Calculating Network Cost

By: CostQuest’s Consulting Services Team

How to calculate the cost to operate & maintain a broadband network over time

With the seemingly insatiable demand for more bandwidth, communications companies must upgrade older networks (or build new) with current technologies to meet that demand. These upgrades require significant expenditures for materials and labor. Calculating the cost to deploy, operate and maintain a broadband network is a complicated process, and even more difficult to understand at the customer level. This complexity arrives from the many components needed to calculate the network cost: demand, equipment capacities and prices, labor costs, geography, and demographics. 

Step 1: price x quantity = investment

A man and a woman looking over infrastructure plans

The first step in understanding the cost to deploy, operate and maintain a broadband network is to calculate investment which is the sum of labor and equipment needed for the network.

To calculate investment, we need to know the quantities of equipment, amount of labor (installation, planning, engineering, etc.), the price of equipment, cost of labor, and other costs incurred in the deployment. When modeling investment, we capture those attributes that impact network cost, including geography, demographics, and roads to determine quantities of materials via efficient equipment locations relative to service locations and the amount of construction labor. 

The quantities are then multiplied times unit prices for material and labor to determine total investment. To interpret economic viability, the investments are then converted to an ongoing cost to account for expenses and capitalization. Revenue may then be compared to the costs to determine returns and any potential subsidy needed.  

Step 2: Select efficient equipment placements

Algorithms used within CostQuest’s models identify optimal design clusters of service locations and place equipment in efficient locations to maximize end-users served and to minimize pieces of equipment placed. In the case of fiber networks, drop terminals and splitters must be efficiently placed to maximize coverage. Once the locations of equipment are identified minimum spanning road tree (MSRT) methodologies can be used to efficiently route cables along roads to connect customer locations to drop terminals, drop terminals to splitters, and connect splitters to carrier central offices or hubs. In the case of wireless networks, tower locations must be efficiently selected to maximize coverage. For any network, equipment must be sized to accommodate demand.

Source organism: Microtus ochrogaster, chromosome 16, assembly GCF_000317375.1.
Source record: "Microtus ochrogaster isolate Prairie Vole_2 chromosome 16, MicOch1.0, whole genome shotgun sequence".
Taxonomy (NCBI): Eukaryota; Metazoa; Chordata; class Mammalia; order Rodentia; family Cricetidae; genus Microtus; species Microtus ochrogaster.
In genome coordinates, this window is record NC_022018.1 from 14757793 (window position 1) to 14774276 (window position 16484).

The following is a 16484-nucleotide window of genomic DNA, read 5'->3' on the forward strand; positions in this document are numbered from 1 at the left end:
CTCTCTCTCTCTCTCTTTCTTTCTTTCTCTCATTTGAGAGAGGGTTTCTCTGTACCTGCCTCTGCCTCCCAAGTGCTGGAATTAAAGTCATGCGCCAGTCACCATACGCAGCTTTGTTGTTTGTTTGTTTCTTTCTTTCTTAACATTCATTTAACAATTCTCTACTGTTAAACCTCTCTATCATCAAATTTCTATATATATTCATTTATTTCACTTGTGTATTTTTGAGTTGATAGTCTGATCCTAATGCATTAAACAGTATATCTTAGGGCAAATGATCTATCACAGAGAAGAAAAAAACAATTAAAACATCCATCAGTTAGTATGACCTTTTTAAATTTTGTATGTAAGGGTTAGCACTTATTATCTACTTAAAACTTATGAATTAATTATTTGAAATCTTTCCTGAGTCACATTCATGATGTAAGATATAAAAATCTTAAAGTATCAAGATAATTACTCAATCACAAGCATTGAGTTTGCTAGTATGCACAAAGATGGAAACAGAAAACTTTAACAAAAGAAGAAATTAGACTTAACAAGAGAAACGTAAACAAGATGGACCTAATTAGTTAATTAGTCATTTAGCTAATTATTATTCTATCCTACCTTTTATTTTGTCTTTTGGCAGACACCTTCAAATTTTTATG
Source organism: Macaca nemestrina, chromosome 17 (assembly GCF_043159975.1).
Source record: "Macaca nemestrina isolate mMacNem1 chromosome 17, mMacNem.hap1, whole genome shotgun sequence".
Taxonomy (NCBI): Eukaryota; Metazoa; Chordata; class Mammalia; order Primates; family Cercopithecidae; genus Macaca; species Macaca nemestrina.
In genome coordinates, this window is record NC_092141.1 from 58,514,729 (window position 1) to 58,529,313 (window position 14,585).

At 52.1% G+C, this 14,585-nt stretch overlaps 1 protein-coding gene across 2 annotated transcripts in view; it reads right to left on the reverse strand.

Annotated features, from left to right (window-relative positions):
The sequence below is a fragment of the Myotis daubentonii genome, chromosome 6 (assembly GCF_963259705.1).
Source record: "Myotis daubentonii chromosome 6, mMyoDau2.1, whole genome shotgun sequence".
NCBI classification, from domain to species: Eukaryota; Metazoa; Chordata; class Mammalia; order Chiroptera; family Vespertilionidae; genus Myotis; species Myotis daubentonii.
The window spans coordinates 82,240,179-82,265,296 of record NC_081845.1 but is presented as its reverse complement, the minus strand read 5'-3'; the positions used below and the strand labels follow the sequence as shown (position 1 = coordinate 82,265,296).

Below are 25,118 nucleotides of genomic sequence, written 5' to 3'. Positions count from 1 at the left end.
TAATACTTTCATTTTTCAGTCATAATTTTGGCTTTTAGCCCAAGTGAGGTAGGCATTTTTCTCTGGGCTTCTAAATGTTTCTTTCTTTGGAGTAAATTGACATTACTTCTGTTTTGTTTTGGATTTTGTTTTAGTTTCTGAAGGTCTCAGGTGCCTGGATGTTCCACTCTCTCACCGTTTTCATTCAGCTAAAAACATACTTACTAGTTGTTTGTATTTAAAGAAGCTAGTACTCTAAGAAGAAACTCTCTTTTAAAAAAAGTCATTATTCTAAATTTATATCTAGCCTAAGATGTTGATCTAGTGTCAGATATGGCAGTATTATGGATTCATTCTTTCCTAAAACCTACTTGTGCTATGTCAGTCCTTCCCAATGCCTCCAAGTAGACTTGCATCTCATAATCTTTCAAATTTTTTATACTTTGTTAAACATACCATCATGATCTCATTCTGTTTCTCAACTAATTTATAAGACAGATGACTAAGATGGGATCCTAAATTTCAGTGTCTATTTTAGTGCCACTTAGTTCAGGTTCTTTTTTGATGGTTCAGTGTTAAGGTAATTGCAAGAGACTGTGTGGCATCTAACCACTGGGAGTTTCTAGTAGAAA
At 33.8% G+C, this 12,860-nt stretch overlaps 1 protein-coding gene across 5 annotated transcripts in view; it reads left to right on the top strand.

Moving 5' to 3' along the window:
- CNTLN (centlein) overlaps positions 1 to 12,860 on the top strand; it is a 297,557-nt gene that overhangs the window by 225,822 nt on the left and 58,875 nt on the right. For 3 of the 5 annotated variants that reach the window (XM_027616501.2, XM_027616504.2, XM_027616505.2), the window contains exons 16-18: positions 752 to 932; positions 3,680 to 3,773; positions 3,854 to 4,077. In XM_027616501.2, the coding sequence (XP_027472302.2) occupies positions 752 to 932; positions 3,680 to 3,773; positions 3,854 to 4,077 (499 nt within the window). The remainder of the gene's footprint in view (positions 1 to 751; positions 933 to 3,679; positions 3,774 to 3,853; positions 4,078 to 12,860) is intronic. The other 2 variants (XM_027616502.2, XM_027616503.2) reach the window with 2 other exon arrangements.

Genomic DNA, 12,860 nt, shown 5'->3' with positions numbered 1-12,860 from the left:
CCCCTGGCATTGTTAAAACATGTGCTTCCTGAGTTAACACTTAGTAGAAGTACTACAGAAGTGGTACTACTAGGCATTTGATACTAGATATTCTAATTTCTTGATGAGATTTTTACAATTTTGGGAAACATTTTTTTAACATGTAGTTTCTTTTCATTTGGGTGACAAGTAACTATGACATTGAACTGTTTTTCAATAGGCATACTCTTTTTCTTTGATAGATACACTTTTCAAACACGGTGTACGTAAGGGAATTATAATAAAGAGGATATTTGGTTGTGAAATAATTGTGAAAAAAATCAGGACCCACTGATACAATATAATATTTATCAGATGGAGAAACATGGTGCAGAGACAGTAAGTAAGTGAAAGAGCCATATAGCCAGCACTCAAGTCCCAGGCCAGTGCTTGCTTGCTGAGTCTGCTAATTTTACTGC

Step 3: Size equipment based on capacity demand

Cables and other communications equipment are not sized to serve one customer, but built-in discrete sizes to serve many customers making investments in communications networks “lumpy”. Knowing demand along the routes served helps efficiently size equipment to serve customer locations.

Likewise, knowing the total demand within a given service area helps determine the quantities of optical equipment in carrier serving offices. After accounting for demand and projected utilization, the equipment can be sized efficiently to avoid under-sizing and deploying excess capacity. 

Step 4: Consider terrain & geography factors

house in a rural area

Knowledge of terrain and geography in a service area helps determine when to apply cost for aerial, and underground cables and to also know when rock, water, or steep slopes may be encountered contributing to higher costs. Demand locations and the roads that are run by the locations can be compared to terrain maps that identify areas requiring an additional cost.  

broadband tower in a forest

In the case of wireline networks, once all of the sizes and distances of cable are determined along with sizes and quantities of equipment (materials), the units needed are multiplied times unit prices for material and labor to calculate total investment. In the case of wireless networks, total units of towers, radio equipment, power, and testing are multiplied times unit prices for material and labor to determine total investment. 

Step 5: Develop cost to maintain the network